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I've been playing about with the NSNotificationCenter and I've been wondering when you would use your own custom notification center rather than the defaultCenter? And what would the advantages of this be?

Forgive my ignorance, but it seems like I could get along quite happily just using the defaultCenter and nothing else, but I want to make sure I am not missing something vital.

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Legit question, I've always use defaultCenter without minding it. –  Ramy Al Zuhouri Jun 11 '13 at 15:27

2 Answers 2

up vote 8 down vote accepted

Apple documentation is vague, and it just states that usually a programmer wouldn't need to create a new one:

Each running Cocoa program has a default notification center. You typically don’t create your own. An NSNotificationCenter object can deliver notifications only within a single program.

Full source: NSNotificationCenter documentation.

However every notification center can handle a network of notifications, distinguished by name and object. When you add an observer you typically call the method in some way like this:

[center addObserver: self selector: @selector(observe:) name: @"observe" object: someObject];

And when you post a notification you can specify the object:

[center postNotificationName: @"observe" object: someObject];

This way say that you use N names and M objects, you can handle N*M distinguished notifications. I think there is no need to use two notification centers. Theoretically if you have finished all names you can create another one using alloc+init, but I hardly see how it can actually turn out handy.

Also consider that notification center is often used when there are two objects that do not own a direct pointer to each other (otherwise why not simply calling a method on it?), due to avoid complicated bindings (specially when you use a lot of xib files), so having an unique notification center object is very handy.

If instead you use a notification center got with allot+init, then you must ensure that all the communicating objects have a pointer to that notification center, and this would add some complexity. All notification center's power would be wasted.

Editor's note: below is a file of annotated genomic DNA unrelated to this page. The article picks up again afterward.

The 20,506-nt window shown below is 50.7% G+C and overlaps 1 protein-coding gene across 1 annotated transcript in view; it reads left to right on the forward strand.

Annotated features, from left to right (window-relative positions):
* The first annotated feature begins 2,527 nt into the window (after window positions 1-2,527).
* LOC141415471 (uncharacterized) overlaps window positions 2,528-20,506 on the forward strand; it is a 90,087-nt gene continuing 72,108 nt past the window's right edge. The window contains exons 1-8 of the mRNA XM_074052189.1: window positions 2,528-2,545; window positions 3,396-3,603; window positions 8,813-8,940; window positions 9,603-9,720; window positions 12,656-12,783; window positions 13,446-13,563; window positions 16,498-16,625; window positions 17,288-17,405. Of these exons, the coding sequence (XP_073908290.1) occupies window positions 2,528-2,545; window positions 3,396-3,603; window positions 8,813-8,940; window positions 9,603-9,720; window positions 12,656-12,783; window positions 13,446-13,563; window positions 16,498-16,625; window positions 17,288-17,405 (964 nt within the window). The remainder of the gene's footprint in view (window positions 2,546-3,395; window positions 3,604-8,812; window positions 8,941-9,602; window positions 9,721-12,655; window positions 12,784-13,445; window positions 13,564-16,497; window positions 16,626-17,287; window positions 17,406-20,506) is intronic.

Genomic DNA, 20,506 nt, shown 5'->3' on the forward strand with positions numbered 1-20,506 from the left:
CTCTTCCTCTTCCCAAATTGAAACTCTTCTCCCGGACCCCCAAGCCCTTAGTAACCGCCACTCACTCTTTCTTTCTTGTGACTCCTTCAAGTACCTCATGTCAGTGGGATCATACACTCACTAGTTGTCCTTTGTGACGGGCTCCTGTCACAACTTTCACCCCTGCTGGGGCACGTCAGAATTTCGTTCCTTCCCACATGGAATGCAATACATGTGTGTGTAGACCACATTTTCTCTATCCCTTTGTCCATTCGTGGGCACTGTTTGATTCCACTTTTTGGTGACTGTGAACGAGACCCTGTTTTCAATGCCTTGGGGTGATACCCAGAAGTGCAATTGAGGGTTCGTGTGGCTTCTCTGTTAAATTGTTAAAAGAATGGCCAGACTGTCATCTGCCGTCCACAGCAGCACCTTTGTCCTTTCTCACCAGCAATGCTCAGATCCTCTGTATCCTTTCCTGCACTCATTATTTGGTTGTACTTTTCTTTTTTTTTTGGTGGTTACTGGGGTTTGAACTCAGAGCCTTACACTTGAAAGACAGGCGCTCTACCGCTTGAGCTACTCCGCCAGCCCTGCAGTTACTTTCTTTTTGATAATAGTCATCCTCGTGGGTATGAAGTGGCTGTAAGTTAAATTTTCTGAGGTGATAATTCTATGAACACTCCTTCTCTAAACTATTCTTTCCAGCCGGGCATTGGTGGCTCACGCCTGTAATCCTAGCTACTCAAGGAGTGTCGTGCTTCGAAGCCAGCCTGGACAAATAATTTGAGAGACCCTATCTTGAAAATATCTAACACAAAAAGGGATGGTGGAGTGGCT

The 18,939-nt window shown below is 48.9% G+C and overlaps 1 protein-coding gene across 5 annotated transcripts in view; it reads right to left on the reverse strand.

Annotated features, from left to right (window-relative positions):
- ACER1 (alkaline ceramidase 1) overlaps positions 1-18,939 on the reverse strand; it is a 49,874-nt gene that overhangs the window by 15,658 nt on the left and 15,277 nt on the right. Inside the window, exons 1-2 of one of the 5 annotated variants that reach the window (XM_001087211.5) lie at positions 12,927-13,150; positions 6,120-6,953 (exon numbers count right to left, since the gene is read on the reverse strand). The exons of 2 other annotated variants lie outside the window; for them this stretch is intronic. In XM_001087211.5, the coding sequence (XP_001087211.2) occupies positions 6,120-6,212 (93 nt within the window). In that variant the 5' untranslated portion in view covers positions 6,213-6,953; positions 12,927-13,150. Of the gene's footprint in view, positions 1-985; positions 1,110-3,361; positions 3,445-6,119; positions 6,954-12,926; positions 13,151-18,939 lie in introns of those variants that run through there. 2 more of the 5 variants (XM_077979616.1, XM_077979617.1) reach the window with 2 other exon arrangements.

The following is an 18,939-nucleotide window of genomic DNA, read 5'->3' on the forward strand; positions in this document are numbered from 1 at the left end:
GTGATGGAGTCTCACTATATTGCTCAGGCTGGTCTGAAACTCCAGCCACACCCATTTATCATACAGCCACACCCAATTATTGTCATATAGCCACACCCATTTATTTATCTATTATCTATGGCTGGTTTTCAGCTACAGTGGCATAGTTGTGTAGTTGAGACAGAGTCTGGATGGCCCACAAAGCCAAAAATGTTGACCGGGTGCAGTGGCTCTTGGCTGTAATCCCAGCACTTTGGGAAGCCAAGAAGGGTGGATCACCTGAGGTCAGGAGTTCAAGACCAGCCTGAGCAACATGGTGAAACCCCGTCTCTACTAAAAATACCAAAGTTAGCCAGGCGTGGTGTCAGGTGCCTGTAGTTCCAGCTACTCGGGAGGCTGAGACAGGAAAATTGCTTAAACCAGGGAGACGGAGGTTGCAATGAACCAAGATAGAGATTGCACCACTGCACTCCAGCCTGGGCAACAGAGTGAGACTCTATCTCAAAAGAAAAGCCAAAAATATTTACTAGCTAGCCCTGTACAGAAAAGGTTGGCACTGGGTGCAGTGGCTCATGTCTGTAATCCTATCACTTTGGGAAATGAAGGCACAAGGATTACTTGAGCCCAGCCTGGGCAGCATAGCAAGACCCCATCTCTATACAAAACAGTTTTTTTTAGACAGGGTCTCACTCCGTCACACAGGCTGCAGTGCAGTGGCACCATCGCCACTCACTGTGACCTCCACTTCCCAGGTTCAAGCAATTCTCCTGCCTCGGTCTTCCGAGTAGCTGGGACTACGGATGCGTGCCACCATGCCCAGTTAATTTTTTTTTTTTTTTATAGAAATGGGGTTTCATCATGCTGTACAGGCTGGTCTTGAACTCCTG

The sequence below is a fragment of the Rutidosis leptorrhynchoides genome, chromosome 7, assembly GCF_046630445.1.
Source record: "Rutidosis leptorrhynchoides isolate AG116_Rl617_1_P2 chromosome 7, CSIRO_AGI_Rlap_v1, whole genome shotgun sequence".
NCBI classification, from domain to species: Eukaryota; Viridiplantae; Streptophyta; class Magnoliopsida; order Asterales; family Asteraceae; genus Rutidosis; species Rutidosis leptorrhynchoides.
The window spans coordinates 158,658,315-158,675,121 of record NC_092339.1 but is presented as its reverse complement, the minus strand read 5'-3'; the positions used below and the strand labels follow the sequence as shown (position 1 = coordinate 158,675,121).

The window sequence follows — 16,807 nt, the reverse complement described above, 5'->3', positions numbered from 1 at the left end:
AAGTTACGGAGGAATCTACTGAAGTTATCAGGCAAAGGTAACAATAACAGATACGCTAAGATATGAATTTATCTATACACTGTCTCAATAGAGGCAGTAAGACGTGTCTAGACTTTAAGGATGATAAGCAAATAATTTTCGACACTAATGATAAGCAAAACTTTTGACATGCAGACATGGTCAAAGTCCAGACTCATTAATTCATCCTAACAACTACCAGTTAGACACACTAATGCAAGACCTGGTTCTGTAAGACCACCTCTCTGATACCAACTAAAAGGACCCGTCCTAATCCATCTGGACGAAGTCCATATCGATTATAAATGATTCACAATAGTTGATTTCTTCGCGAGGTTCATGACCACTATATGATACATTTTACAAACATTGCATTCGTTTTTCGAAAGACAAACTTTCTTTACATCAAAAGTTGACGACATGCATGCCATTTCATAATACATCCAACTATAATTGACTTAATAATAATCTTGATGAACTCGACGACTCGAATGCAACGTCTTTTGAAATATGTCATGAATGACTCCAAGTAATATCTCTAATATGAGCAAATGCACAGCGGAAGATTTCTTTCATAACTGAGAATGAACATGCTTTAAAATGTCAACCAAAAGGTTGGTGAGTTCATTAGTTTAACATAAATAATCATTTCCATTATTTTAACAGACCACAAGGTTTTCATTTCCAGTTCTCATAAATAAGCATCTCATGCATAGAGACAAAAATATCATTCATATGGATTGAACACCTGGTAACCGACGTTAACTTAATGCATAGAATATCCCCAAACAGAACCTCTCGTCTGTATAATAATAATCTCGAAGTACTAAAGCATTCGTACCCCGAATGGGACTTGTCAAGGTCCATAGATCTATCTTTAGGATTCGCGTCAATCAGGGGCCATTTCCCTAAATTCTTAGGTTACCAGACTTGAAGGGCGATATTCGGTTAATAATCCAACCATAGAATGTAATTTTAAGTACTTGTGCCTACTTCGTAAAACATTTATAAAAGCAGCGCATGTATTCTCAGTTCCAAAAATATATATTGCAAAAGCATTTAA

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Although it's used heavily in AppKit via the defaultCenter singleton accessor, at it's heart, NSNotificationCenter is really just a "generic decoupling mechanism." Allowing you to alloc/init your own instances of it is just an expression of that generic-ness. If you wanted to use it for something else, you could.

To illustrate with a somewhat absurd example, think of it this way: NSDocument has a windowControllers accessor that returns a specific, blessed, important instance of NSArray that contains references to all the window controllers specific to that document. That said, NSArray is just a "generic list data structure". Just because there exists this special instance of it with a specified purpose doesn't mean it might not be useful to reuse NSArray for your own purposes. Both NSArray and NSNotificationCenter provide generic data structures/building blocks, specific instances of which are used in blessed "occupations" around AppKit, but both of which could be useful on their own.

The primary use case I've seen for creating standalone instances of NSNotificationCenter is when you want to run multiple instances of some complex subsystem on multiple threads in parallel and not have them potentially get confused by cross-thread notifications. In this case, the general pattern is to allocate one NSNotificationCenter per thread. This compartmentalizes the notifications for each network of objects to a single thread. This will generally be required if observers pass nil for the object parameter intending to listen to all notifications with a given name, regardless of source.

All that said, I concede that, in my experience, making private instances of NSNotificationCenter is pretty rare.

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